An improved passing threat is what the 49ers need in their playoff push. They certainly have a capable quarterback in Kaepernick, who's averaging fewer passes per game (24.8) than any other starter.

But does Kaepernick have enough targets? He's getting more — and that doesn't include former star Terrell Owens, who will only serve as an honorary game captain today.

Michael Crabtree and Mario Manningham, last year's team-leading receivers, practiced together this past week for the first time since last season.

While Crabtree still looks a month away from his season debut because of an Achilles tear, Manningham could play Sunday for the first time since suffering a season-ending knee injury Dec. 23.

Manningham is needed to fill what has been an unproductive No. 2 wideout role. Same goes for Crabtree. Without them, the 49ers have counted on Anquan Boldin and tight end Vernon Davis in the passing game, while getting little production from Kyle Williams, Jon Baldwin, Quinton Patton and Marlon Moore, who was cut last week.

In the grand scheme of offense, the 49ers are not a pass-oriented team. Maintaining a league-best rushing attack remains their utmost priority. Passing-game warts are masked by the fact they have topped 30 points in each of game of their winning streak.

To counter an unthreatening passing game, the 49ers have leaned heavily on running back Frank Gore. More ground is conquered by the likes of backup tailbacks Kendall Hunter and Anthony Dixon, and especially Kaepernick, who's a dual threat like Panthers counterpart Cam Newton.

While Kaepernick is no slouch in the passing department, the 49ers haven't needed him to air it out during their streak, which has come against inferior teams: St. Louis (3-6), Houston (2-6), Arizona (4-4), Tennessee (4-4) and Jacksonville (0-8).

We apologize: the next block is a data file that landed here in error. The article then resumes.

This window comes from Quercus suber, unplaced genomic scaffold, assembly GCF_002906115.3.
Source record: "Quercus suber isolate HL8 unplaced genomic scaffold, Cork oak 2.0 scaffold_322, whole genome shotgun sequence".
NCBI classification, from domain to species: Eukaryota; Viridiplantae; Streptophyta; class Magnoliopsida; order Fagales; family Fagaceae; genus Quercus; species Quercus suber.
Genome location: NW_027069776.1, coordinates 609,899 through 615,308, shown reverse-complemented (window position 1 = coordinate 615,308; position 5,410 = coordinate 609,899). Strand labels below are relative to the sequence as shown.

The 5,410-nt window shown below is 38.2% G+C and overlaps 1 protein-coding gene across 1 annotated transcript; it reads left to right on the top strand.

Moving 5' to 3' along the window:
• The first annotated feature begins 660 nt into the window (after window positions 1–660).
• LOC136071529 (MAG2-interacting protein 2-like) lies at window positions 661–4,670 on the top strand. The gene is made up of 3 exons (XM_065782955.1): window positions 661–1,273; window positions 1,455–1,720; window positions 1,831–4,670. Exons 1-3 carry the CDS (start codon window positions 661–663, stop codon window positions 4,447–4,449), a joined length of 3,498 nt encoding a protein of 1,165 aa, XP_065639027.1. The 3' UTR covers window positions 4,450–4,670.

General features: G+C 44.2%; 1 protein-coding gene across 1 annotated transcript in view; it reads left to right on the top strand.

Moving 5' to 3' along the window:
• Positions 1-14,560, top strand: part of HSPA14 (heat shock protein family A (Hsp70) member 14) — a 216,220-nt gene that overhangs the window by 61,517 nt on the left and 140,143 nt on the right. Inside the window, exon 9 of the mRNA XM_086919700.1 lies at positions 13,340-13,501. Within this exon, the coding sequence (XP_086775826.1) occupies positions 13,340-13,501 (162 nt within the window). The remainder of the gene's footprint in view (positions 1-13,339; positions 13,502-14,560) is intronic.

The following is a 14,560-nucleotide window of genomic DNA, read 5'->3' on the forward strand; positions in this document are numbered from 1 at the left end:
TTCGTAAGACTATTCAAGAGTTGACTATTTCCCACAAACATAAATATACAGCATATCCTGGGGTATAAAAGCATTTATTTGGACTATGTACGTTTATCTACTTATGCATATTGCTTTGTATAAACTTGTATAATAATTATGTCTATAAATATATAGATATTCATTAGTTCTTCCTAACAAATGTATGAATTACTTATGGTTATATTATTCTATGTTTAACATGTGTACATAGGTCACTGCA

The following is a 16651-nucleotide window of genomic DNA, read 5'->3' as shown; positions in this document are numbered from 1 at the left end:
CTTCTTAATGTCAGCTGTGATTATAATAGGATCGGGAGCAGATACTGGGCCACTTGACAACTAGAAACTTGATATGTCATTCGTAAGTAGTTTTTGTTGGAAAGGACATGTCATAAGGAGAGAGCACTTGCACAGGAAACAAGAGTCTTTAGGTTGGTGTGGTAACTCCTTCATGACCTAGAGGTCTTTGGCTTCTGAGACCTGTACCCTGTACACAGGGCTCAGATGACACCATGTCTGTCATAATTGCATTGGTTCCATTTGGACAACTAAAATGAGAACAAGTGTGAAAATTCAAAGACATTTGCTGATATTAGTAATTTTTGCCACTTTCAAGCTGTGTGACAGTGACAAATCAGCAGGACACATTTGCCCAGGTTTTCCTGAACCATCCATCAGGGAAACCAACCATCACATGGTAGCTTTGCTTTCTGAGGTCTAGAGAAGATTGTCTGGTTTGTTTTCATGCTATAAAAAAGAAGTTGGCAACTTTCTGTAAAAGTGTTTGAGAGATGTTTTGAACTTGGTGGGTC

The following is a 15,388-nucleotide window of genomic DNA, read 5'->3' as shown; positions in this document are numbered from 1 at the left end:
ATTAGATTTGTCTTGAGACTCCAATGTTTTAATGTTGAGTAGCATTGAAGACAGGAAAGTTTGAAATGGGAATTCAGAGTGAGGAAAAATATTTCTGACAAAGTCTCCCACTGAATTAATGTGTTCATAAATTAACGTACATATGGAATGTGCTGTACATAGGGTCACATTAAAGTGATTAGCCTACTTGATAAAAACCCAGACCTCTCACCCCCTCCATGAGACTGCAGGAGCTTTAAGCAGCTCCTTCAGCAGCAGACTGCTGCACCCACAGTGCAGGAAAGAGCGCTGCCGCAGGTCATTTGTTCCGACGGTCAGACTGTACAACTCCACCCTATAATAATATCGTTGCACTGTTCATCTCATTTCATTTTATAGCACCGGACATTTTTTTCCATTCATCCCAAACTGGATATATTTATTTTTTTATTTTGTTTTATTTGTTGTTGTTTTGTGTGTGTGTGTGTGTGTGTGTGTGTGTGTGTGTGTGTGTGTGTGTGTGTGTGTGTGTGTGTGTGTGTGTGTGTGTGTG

Sure, Kaepernick and Gore each ran for two touchdowns in the 49ers' 42-10 rout of Jacksonville in London. Those scores came against the league's last-ranked run defense. In contrast, the Panthers are allowing the second-fewest rushing yards per game (79.1), so if the 49ers have trouble eclipsing that mark, they might need more aerial support.

"You can't wish people open against this defense. They're too good," 49ers offensive coordinator Greg Roman said. "They've created too many turnovers (19, tied for fourth-most in the NFL) and their offense has been very opportunistic converting those turnovers into points." The 49ers have done the same, scoring off all 13 turnovers they have forced during their win streak (nine touchdowns, four field goals).

Another similarity between the 49ers' and Panthers' offenses is their fourth-down proficiency: the 49ers have converted 6 of 8, the Panthers 5 of 7.

"It shows you have confidence in your players, and secondly, you have confidence in your defense," said Panthers coach Ron Rivera, whose fourth-down gambles helped earn him the nickname "Riverboat Ron." The 49ers converted on fourth down en route to a touchdown on their opening drive last game. It came on a run. The catalyst for their win streak: a 34-yard touchdown run by Gore on fourth-and-1 in St. Louis.

Passing might win the highlight reel, but the 49ers aren't concerned. Fullback Bruce Miller was unapologetic.

"We have to run the football to be effective as an offense," he said.